Medical plastics are of great value to the healthcare industry and are used in everything from surgical instrumentation to life-preserving cardiovascular devices. Medical plastics come in a variety of compositions and grades, but what unifies them is that they are safe to use with human tissues. All medical plastics, including high-performance polymers like PEEK, have undergone extensive safety research and testing before they are incorporated into medical components and devices.
PEEK’s uses in medicine are wide-ranging and involve several critical applications. Some of those applications include:
- Interbody fusion cages for spinal fusion procedures
- Orthopedic and arthroscopic applications, for knee and hip components
- Trauma fixation components, which include bone plates and hardware systems
- Cardiovascular devices and components, like tubing, catheter components and defibrillator components
- Dental devices, which include partial removable dentures and dental implants
Within these fields of medicine, PEEK is featured in dozens of components, and its number of uses is growing all the time.
How are medical plastics changing healthcare?
Medical plastics like PEEK bring many advantages to medicine, which is why they are quickly replacing other biomaterials. Here are some of the reasons:
Medical plastics can be sterilized easily –
Hospital-acquired infections (HAIs) are a serious problem, resulting in nearly 100,000 deaths in the U.S. every year. Medical plastics are considered a major weapon in the fight against HAIs, as they can either be disposed of after a single use, or they can be designed with antimicrobial surfaces that resist pathogenic growth. PEEK polymer, for example, can also be sterilized for repeated use via all primary sterilization methods including steam, gamma, and ETO sterilization.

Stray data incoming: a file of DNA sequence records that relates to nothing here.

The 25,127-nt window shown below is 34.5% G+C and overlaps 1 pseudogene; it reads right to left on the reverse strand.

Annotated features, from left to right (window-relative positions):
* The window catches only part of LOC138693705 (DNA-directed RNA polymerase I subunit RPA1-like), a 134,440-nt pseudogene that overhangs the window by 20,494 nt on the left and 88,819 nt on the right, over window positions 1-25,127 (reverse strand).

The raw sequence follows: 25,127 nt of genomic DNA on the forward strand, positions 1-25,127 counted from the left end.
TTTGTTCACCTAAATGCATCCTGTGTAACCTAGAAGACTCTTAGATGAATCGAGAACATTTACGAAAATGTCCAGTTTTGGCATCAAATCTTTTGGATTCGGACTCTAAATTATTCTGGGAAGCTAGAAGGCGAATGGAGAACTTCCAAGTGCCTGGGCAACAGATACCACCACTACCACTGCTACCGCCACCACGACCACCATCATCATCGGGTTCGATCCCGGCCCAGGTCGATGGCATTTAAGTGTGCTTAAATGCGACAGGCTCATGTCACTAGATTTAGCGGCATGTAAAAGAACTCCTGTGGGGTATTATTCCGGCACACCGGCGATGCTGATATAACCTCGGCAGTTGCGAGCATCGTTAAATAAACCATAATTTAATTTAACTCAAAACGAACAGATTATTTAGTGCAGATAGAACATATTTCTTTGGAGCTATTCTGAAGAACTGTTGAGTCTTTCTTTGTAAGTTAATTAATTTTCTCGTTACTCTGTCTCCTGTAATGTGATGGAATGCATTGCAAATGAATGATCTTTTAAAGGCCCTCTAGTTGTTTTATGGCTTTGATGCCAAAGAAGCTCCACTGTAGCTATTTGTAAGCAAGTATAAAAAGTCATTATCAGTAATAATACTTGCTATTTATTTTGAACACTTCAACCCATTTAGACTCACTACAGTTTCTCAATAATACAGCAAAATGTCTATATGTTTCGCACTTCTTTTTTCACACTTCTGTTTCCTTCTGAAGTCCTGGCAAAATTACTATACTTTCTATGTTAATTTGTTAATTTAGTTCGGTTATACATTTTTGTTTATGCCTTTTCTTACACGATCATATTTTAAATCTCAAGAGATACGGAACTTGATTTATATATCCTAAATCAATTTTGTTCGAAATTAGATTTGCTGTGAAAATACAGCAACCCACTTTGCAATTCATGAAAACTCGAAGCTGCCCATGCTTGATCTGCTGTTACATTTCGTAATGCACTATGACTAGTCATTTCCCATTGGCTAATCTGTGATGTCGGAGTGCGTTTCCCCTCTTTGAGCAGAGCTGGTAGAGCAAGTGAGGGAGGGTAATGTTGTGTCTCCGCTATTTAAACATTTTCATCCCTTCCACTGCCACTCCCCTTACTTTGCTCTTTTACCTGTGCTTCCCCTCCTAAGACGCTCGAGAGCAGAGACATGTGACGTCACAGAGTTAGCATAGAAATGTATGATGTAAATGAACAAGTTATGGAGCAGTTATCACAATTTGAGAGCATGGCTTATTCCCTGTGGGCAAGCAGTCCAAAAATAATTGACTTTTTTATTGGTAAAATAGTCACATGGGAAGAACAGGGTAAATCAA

Medical plastics have a strong safety record –
Several plastics are considered biomaterials, which means they are inert when in contact with the body’s tissues. Among plastic biomaterials, PEEK stands out for its long, impressive patient outcome history. PEEK has undergone the rigorous safety testing available for potential biomaterials (including ISO 10993 and USP Class VI), but it also has 20 years of patient reports verifying its biocompatibility.
Medical plastics exhibit excellent material properties –
High-performance polymers like PEEK are especially useful for medical applications because they possess a unique combination of attractive physical properties. PEEK’s flexural modulus, for example, is nearly identical to cortical bone, so it bears weight and stress like bone. This makes it an ideal substitute for native bone in many applications, including spinal fusions. The material will move and support neighboring tissues, and it won’t cause stress shielding in nearby bone that can lead to mineral loss and subsequent bone weakness.
Medical plastics are extremely versatile –
Medical plastics can be converted into components through one of several conversion methods. Those methods include injection molding, machining, extrusion, film calendaring and some even more esoteric methods. With several conversion methods available, device manufacturers have a lot of room in producing the most effective components possible.